Organizational Compassion Fatigue exists when a high percentage of employees exhibit elevated levels of Compassion Fatigue. This leads to a loss of meaning of the organization’s mission. Dysfunction seeps into the processes and procedures that keep the organization focused, productive and healthy.

37 What are the Symptoms of Organizational CF?
High absenteeism Elevated rate of Workers Comp Claims Lack of flexibility Tendency to break rules “Us versus Them” mentality Strong reluctance to change Constant changes in policies/procedures Lack of vision for the future Undermining the mission of the organization

38 What is Compassion Satisfaction?
Three Types of Employees: Engaged: work with passion, live the mission, drive innovation, move organization forward Not Engaged: checked out, put in their time without energy or passion - Actively Disengaged: unhappy in the organization, act out their frustrations, undermine the mission & values of the organization Source / Gallup State of the Global Workplace Report

39 Highly Engaged Employees
Experience high levels of Compassion Satisfaction Display high levels of creativity & productivity Demonstrate consistent success in meetings goals & objectives Willingly take on leadership roles Take ownership of and responsibility for their workload Exhibit loyalty and respect for colleagues Trust management Embrace the mission and values of the organization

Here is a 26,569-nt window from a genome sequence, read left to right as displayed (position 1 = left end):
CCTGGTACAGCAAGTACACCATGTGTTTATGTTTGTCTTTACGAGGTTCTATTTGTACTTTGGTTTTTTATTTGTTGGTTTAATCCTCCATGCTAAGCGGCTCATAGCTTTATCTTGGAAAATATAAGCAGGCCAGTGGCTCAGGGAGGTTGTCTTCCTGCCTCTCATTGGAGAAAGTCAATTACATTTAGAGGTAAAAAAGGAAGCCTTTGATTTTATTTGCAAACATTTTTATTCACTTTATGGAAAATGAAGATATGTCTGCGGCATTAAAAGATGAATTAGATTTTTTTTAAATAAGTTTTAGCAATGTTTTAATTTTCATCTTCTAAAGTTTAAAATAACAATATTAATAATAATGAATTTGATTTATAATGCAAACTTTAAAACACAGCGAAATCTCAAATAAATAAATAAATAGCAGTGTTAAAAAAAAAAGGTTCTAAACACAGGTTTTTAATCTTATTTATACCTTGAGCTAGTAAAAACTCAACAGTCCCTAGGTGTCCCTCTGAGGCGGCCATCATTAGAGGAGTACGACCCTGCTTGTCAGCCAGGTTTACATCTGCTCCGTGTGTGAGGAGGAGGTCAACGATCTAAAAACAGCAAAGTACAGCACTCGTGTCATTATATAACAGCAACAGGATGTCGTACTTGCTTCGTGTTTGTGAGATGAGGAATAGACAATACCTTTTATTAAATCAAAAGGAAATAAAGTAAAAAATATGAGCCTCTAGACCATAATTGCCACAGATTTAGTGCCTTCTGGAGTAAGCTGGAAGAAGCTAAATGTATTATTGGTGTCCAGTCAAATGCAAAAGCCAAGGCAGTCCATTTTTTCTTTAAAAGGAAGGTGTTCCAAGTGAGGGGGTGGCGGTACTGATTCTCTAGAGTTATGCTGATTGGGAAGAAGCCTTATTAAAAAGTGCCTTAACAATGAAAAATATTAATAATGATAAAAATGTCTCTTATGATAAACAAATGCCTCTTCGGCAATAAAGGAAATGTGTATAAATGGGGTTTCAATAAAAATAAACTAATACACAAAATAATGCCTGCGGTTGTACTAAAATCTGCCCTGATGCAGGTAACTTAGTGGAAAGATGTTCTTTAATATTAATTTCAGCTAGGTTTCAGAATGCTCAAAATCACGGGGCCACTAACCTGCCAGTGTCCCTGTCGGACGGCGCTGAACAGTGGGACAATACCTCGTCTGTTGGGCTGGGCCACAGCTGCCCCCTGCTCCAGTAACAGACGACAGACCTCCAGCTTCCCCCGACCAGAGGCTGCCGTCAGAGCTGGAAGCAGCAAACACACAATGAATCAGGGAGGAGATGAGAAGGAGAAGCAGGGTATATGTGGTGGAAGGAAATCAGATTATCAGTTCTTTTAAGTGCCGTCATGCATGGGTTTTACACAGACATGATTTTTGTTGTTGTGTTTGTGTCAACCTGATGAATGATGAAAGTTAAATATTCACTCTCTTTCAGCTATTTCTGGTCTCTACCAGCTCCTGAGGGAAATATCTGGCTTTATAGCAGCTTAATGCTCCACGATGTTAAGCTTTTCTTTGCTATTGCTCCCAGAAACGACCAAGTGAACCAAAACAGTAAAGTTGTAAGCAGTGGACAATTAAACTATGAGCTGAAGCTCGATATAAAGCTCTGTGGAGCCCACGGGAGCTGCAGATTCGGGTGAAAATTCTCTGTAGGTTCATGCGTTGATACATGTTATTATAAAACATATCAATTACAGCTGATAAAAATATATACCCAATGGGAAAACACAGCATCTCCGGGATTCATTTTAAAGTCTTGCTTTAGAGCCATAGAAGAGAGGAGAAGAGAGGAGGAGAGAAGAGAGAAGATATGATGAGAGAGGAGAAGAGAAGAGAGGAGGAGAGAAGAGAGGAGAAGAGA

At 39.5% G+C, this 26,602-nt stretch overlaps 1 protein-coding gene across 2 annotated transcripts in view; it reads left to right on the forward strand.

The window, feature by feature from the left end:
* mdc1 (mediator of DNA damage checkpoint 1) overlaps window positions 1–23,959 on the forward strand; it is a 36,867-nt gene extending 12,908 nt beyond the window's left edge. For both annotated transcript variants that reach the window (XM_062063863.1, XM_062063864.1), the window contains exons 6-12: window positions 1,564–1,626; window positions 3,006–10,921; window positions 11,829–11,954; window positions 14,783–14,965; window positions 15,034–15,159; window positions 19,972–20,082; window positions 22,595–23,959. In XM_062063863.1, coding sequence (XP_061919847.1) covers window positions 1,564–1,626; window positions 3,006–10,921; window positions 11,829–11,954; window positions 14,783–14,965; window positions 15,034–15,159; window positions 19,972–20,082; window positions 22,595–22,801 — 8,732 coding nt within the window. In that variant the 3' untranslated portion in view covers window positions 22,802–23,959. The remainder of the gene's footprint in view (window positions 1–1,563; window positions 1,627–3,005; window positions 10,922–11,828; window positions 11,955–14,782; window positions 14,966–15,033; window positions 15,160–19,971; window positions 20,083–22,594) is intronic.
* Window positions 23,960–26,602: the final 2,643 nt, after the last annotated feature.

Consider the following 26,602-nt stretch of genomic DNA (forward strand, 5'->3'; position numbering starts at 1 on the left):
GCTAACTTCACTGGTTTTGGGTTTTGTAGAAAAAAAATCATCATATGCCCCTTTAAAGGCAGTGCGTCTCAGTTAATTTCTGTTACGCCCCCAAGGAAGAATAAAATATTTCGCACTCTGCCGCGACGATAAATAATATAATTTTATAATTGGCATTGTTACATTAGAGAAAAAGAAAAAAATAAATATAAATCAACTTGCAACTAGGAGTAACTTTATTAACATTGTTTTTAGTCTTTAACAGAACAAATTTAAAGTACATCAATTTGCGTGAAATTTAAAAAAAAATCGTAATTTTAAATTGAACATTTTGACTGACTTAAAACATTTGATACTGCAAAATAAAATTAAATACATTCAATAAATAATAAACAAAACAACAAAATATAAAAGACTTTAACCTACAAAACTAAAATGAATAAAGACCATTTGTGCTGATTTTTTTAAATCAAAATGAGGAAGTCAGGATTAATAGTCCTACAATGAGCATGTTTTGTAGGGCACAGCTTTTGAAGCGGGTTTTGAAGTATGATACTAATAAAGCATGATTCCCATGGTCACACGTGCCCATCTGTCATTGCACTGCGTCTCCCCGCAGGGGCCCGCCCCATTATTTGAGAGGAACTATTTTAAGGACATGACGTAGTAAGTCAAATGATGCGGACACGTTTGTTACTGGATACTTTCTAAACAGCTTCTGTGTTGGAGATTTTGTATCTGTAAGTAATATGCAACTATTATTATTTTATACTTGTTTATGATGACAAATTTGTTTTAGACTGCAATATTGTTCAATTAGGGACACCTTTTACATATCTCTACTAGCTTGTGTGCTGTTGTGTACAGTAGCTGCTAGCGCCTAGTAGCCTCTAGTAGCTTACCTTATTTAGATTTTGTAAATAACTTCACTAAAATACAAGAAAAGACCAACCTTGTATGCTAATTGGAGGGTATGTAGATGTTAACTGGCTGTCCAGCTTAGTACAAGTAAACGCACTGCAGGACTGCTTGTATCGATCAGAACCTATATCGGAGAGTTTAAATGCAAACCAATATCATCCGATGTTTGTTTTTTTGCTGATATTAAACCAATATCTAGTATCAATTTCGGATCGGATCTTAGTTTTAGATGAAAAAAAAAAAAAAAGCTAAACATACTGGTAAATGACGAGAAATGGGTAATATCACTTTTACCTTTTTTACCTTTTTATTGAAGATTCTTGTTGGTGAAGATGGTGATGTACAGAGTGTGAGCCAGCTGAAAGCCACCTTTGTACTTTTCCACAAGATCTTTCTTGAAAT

40 Managing CF in the Workplace: Best Practices
Educate staff about Compassion Fatigue Learn to recognize Compassion Fatigue symptoms Debrief as a group after a traumatic event Create a Corporate Wellness Program Urge management to take the lead Take lunch breaks daily & breathers throughout the day Create a space for meditation or silence Offer mindfulness courses TAKE DANCE BREAKS !

41 Six Steps to Healthy Caregiving
1. Build Resiliency 2. Cultivate Compassion 3. Improve Coping Skills 4. Support Your Colleagues 5. Embrace Self-Confidence 6. Manage Change

42 Eight Laws Governing Resiliency & Self Healing
1 Recognize & accept that you can recover 2 Recognize your internal locus of control 3 Practice perseverance 4 Build a solid support system 5 Develop a strong sense of humor 6 Learn from the past 7 Keep it in perspective 8 Keep it simple